The hearer is now, unquestionably, prepared to see that it is absolutely necessary to leave out of our creed the doctrine of infinite evil, or unlimited suffering, as it is impossible for such evil or suffering to be overruled for the good of those who endure it. As our argument contends that God is the innocent cause of the sin which men commit, and maintains this hypothesis on the ground that he designs all this sin and its consequent guilt, condemnation and suffering, for the ultiinate good of all, we see that the admission of endless suffering would destroy every vestige of this system of reasoning, as it is not possible to conceive how suffering, which will never end, can result in the benefit of the sufferer. Sound reasoning, on this subject, will moreover show, that as the designing of evil, without intending it for good, constitutes the sinful or criminal cause, by allowing that the divine Be

ing ever was the cause of that which he did not design for ultimate good, we charge him with criminality!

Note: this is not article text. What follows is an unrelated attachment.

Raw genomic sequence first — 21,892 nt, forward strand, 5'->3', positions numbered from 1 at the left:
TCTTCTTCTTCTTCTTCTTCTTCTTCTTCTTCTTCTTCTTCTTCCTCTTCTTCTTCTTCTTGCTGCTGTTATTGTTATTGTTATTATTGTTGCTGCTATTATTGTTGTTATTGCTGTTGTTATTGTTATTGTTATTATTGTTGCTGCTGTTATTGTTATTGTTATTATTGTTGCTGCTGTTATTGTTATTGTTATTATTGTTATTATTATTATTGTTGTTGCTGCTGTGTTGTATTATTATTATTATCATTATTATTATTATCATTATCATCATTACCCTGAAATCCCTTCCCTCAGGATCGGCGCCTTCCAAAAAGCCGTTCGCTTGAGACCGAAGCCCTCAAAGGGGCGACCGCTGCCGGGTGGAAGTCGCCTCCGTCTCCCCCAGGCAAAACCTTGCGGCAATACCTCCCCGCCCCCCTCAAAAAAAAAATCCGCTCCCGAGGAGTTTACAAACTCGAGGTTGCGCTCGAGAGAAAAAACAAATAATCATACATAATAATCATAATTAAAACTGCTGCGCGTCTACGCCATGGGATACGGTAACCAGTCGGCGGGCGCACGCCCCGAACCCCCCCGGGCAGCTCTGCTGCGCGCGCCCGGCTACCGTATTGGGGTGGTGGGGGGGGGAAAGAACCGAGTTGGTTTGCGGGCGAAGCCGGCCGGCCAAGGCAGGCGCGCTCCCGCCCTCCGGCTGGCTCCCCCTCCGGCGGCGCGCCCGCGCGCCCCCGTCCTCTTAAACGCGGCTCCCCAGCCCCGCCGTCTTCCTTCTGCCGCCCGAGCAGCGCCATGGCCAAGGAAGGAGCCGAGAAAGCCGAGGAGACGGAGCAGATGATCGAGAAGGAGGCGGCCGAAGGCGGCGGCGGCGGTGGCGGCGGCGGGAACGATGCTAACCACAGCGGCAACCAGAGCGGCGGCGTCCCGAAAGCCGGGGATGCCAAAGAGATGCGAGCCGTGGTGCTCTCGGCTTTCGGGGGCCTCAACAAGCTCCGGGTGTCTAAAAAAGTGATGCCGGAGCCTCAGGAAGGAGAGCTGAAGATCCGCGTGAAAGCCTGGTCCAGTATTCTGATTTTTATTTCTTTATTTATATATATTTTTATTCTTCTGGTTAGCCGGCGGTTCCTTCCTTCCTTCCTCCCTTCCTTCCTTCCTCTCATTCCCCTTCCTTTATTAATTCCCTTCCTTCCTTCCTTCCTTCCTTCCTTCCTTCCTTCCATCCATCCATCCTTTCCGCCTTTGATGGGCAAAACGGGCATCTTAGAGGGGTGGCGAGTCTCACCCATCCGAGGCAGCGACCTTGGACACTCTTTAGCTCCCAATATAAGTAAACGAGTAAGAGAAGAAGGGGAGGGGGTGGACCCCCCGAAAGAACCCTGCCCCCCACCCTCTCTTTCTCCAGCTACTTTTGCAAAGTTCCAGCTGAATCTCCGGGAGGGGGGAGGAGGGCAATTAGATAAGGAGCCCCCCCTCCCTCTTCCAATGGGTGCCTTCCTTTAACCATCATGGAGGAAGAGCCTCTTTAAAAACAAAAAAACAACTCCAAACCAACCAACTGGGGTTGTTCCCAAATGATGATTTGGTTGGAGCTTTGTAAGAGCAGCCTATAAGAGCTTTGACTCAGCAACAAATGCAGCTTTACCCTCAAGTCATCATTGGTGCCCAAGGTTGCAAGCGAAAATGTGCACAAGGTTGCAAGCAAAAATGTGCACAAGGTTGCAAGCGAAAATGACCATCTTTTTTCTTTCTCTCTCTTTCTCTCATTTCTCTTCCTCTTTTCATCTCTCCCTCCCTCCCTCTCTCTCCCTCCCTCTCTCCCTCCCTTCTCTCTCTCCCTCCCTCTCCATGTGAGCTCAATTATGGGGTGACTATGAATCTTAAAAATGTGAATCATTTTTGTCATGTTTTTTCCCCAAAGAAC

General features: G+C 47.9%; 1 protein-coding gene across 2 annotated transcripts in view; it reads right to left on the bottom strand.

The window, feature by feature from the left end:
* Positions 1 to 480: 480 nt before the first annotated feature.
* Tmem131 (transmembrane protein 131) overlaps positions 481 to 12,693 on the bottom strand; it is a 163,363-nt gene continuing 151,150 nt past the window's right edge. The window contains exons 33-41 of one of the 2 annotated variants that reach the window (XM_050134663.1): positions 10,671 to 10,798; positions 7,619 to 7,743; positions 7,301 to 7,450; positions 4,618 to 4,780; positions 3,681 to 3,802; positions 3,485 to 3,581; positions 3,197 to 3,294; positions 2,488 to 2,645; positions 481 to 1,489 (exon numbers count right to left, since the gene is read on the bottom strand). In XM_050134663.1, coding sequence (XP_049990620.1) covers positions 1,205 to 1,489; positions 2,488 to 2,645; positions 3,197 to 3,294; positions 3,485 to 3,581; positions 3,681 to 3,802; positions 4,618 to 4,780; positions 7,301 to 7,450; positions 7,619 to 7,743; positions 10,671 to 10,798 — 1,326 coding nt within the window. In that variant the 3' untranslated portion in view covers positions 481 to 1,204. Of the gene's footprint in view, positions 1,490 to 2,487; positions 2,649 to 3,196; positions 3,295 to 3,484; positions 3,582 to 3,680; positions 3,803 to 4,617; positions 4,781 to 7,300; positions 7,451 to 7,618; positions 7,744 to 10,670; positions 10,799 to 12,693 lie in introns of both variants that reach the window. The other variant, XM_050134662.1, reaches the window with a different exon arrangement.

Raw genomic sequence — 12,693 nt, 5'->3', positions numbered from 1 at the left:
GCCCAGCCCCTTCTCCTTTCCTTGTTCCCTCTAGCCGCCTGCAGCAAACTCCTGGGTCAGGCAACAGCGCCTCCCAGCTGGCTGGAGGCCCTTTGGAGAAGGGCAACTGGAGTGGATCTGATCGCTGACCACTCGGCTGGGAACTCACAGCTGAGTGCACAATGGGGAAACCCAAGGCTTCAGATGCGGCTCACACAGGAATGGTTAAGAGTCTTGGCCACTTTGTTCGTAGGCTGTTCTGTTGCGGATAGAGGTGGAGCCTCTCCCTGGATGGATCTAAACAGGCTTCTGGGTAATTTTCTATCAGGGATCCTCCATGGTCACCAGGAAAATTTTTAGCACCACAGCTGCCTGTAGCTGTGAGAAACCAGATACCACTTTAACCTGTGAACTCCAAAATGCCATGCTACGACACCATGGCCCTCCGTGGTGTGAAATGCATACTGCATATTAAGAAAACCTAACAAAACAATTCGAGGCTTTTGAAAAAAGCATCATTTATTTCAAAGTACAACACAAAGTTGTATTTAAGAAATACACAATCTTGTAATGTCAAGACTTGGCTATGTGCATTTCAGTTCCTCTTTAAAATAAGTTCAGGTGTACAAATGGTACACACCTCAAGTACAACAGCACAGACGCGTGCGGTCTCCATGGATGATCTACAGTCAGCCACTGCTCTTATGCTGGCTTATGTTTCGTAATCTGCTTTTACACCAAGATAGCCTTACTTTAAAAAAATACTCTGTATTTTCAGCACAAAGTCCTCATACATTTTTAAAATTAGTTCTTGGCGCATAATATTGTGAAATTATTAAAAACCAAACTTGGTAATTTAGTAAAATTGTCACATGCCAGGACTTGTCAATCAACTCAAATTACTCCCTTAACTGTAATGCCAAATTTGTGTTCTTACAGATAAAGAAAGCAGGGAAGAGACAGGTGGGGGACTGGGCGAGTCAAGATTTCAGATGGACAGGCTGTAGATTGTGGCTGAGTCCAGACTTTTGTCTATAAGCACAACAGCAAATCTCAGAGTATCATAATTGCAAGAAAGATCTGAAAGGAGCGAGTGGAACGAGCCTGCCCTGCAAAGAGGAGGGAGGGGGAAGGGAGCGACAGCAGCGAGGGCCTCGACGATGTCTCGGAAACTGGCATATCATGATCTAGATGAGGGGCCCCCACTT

The instructions of the blessed Saviour will assist us in illustrating the principle that the cause of moral evil may be innocent. The following are his words : “Suppose ye that I am come to give peace on earth ? I tell you, nay ; but rather division ; for from henceforth there shall be five in one house divided, three against two, and two against three. The father shall be divided against the son, and the son against the father ; the mother against the daughter, and the daughter against the mother; the mother-in-law against the daughter-in-law, and the daughter-in-law against the mother-in-law; and a man's foes shall be those of his own household.” In this passage the Saviour acknowledges that he came to effect divisions in families ; to make fathers and sons foes to each other, and to set at variance mothers and daughters. But we cannot suppose that he meant to accuse himself of being the criminal cause of those deadly feuds and family quarrels ; nor can it be allowed, by any who know his spirit and doctrine, and who love the same, that he was the criminal cause of such unhappy divisions. We find the criminal cause of all such wickedness in the superstition and bigotry of the religious people of those times, in which the gospel was planted in our world. The doctrine of Jesus was as pure as the light of heaven ; its favour was as free as the descending rain ; it fell on the multitude like gentle dew on the grass of the field; the common people heard him gladly, and wondered at the gracious words which he uttered ; but the bigoted priests, scribes and pharisees, who had made the law of God void by their traditions, found that the doctrine of Jesus, with all its precepts, would sweep away the whole system of their religion, if it should prevail. They were stung with jealousy, and fired with deadly, envy against the blessed Son of God,